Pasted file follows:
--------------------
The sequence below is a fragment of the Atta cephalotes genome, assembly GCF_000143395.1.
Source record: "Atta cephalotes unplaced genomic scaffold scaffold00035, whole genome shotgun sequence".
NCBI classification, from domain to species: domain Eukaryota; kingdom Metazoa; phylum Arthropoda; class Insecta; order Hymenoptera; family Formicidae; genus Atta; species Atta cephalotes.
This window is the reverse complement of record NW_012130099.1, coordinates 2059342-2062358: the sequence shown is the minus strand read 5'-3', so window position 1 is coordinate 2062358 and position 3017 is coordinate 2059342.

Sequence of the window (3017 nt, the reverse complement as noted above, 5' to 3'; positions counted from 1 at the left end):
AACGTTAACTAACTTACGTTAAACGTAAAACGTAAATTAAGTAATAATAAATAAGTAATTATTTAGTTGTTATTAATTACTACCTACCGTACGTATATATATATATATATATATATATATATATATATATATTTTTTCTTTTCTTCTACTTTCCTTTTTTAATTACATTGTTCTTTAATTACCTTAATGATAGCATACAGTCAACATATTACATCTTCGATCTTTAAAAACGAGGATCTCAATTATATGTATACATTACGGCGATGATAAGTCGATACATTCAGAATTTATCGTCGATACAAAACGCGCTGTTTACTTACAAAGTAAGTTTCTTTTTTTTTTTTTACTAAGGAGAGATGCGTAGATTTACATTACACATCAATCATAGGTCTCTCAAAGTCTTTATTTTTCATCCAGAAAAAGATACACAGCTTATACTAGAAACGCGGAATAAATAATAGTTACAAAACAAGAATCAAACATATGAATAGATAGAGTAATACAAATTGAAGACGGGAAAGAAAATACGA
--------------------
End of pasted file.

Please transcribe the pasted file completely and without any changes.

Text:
The sequence below is a fragment of the Atta cephalotes genome, assembly GCF_000143395.1.
Source record: "Atta cephalotes unplaced genomic scaffold scaffold00035, whole genome shotgun sequence".
NCBI classification, from domain to species: domain Eukaryota; kingdom Metazoa; phylum Arthropoda; class Insecta; order Hymenoptera; family Formicidae; genus Atta; species Atta cephalotes.
This window is the reverse complement of record NW_012130099.1, coordinates 2059342-2062358: the sequence shown is the minus strand read 5'-3', so window position 1 is coordinate 2062358 and position 3017 is coordinate 2059342.

Sequence of the window (3017 nt, the reverse complement as noted above, 5' to 3'; positions counted from 1 at the left end):
AACGTTAACTAACTTACGTTAAACGTAAAACGTAAATTAAGTAATAATAAATAAGTAATTATTTAGTTGTTATTAATTACTACCTACCGTACGTATATATATATATATATATATATATATATATATATATATTTTTTCTTTTCTTCTACTTTCCTTTTTTAATTACATTGTTCTTTAATTACCTTAATGATAGCATACAGTCAACATATTACATCTTCGATCTTTAAAAACGAGGATCTCAATTATATGTATACATTACGGCGATGATAAGTCGATACATTCAGAATTTATCGTCGATACAAAACGCGCTGTTTACTTACAAAGTAAGTTTCTTTTTTTTTTTTTACTAAGGAGAGATGCGTAGATTTACATTACACATCAATCATAGGTCTCTCAAAGTCTTTATTTTTCATCCAGAAAAAGATACACAGCTTATACTAGAAACGCGGAATAAATAATAGTTACAAAACAAGAATCAAACATATGAATAGATAGAGTAATACAAATTGAAGACGGGAAAGAAAATACGA